Writing Mini-Lessons: Writing Territories

The range of things you do as a writer are your writing territories. These territories include genres you know or want to try, subjects you’ve written about or would like to, and the audiences for your writing. A territories list gives you a glimpse of who you are as a writer, student, son/daughter, brother/sister, young adult, and friend. Your territories list is a bank of ideas: a place to go when trying to determine a topic/subject about which to write. Keeping a territories list can help you be a more organized, productive, and focused writer. It helps you keep your eyes on the prize by constantly reminding you of who you are and what you know and what your passions are.

As you listen to and see the writing territories list of a teacher and two students, if anything catches your ear as something that is part of your repertoire as a writer or something you think you’d like to try someday, record it on your own writing territories list in your writing binder. Any tiny seedling of an idea should be captured so that it may become the root of a written piece later or spark an idea for a totally different topic.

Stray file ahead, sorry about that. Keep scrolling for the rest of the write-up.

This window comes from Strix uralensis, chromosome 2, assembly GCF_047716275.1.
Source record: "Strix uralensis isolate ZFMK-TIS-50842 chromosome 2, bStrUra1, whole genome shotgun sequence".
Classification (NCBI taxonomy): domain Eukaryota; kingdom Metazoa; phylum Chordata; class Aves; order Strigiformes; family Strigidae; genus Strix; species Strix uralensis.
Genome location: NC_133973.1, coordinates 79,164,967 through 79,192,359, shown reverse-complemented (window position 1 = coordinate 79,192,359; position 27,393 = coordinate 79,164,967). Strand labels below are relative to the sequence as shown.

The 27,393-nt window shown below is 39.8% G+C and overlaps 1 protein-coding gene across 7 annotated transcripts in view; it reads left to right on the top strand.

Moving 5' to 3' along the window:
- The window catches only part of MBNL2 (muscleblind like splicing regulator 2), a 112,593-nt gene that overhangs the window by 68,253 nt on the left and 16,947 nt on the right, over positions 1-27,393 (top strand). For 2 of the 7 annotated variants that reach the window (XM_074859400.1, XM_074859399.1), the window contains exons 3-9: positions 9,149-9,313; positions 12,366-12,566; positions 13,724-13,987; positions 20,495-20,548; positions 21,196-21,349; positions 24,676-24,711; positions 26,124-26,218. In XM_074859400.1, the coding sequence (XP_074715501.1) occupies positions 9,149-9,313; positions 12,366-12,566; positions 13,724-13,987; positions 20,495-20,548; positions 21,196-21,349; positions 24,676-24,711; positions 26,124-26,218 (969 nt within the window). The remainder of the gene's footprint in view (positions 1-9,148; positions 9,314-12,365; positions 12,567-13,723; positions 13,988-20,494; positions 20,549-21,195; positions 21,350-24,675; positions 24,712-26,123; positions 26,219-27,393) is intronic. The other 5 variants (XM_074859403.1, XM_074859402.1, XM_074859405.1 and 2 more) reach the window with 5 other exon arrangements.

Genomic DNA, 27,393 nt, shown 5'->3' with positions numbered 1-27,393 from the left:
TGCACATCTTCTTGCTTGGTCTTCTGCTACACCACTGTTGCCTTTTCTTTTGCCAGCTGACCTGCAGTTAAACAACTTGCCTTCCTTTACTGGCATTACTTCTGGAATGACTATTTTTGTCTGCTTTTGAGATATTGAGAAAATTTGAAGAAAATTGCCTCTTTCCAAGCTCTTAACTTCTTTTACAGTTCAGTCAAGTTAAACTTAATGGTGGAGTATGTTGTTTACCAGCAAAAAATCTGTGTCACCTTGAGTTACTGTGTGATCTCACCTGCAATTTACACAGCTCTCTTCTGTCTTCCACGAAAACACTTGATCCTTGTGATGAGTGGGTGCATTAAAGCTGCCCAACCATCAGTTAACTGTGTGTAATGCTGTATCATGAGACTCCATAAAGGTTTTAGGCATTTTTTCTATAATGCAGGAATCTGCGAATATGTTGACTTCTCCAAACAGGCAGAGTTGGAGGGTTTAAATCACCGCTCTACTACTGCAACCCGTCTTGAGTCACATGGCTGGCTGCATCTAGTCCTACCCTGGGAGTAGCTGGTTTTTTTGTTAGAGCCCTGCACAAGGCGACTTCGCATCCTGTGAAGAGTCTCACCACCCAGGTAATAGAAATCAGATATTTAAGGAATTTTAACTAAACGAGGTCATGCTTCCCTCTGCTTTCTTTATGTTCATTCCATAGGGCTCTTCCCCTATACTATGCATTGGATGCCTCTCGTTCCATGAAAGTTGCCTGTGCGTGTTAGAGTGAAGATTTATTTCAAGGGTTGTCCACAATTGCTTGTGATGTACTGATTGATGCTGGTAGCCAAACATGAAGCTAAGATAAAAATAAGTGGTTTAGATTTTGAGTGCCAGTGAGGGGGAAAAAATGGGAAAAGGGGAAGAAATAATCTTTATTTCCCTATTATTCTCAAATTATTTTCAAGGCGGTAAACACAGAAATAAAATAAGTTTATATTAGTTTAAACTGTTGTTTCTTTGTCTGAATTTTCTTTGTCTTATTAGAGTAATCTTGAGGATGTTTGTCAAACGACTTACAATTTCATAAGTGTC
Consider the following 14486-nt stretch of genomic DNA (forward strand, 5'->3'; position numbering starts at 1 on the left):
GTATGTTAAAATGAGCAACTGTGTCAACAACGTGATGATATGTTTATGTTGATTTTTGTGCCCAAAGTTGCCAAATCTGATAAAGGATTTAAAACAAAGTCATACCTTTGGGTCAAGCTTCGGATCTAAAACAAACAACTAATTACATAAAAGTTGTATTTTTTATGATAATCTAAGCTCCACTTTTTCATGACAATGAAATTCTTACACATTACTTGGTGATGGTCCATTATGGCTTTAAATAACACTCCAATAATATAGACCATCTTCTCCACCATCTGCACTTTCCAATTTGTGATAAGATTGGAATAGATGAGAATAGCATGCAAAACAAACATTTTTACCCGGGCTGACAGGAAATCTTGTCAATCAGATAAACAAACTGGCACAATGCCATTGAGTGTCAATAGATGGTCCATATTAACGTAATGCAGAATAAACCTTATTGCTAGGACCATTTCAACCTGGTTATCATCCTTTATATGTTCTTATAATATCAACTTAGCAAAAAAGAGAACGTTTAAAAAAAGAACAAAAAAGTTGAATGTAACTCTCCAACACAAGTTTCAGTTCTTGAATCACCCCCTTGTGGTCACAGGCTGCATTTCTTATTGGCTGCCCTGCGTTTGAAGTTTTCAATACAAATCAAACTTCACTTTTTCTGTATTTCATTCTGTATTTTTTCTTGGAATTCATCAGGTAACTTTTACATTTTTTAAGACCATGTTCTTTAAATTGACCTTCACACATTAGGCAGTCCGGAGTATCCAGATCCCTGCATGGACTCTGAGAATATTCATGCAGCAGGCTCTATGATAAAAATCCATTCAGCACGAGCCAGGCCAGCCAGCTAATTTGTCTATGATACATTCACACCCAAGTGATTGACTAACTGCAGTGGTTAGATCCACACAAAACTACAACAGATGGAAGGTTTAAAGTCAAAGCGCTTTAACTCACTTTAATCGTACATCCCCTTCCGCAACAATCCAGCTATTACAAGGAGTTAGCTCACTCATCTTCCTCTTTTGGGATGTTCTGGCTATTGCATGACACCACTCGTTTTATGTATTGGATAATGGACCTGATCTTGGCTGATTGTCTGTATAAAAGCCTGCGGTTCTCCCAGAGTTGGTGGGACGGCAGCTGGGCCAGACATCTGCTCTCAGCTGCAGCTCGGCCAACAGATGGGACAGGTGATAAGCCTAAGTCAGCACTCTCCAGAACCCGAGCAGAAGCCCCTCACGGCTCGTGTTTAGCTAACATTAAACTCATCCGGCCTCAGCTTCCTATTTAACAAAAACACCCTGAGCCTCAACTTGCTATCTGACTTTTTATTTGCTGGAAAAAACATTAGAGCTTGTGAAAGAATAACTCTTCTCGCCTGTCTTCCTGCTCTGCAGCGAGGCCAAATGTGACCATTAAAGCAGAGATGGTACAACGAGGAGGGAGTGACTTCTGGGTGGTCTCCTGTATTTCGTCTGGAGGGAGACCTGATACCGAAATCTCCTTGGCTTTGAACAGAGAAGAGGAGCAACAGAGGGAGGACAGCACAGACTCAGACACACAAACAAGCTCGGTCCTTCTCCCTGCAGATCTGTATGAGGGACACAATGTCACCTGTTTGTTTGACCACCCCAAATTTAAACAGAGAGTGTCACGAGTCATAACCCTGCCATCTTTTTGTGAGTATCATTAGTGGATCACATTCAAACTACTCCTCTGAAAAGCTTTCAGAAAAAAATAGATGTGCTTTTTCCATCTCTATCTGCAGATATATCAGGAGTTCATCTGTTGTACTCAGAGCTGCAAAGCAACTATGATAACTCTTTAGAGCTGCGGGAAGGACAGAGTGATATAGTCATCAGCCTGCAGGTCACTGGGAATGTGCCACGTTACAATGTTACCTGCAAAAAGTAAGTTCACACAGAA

In Collecting Your Writing Territories, Consider…

* memories: early, earlier, and recent * favorites, now and then
* obsessions * pets, now and then
* idiosyncrasies * teachers, now and then
* problems * places: school, camp, trips, times away with             friends and relatives
* dreams * hobbies
* itches * sports
* understandings * games
* confusions * music
* passions * books
* sorrows * poems
* risks * songs
* accomplishments * movies
* fears * writers and artists
* worries * food
* fantasies * pet peeves
* family, close and distant * beloved things—objects and possessions—now             and then
* friends, now and then * all the loves of your life
* fads * anything else

 

See Ms. M.’s Writing Territories.

©2002 by Nancie Atwell from Lessons That Change Writers (Portsmouth, NH: Heinemann)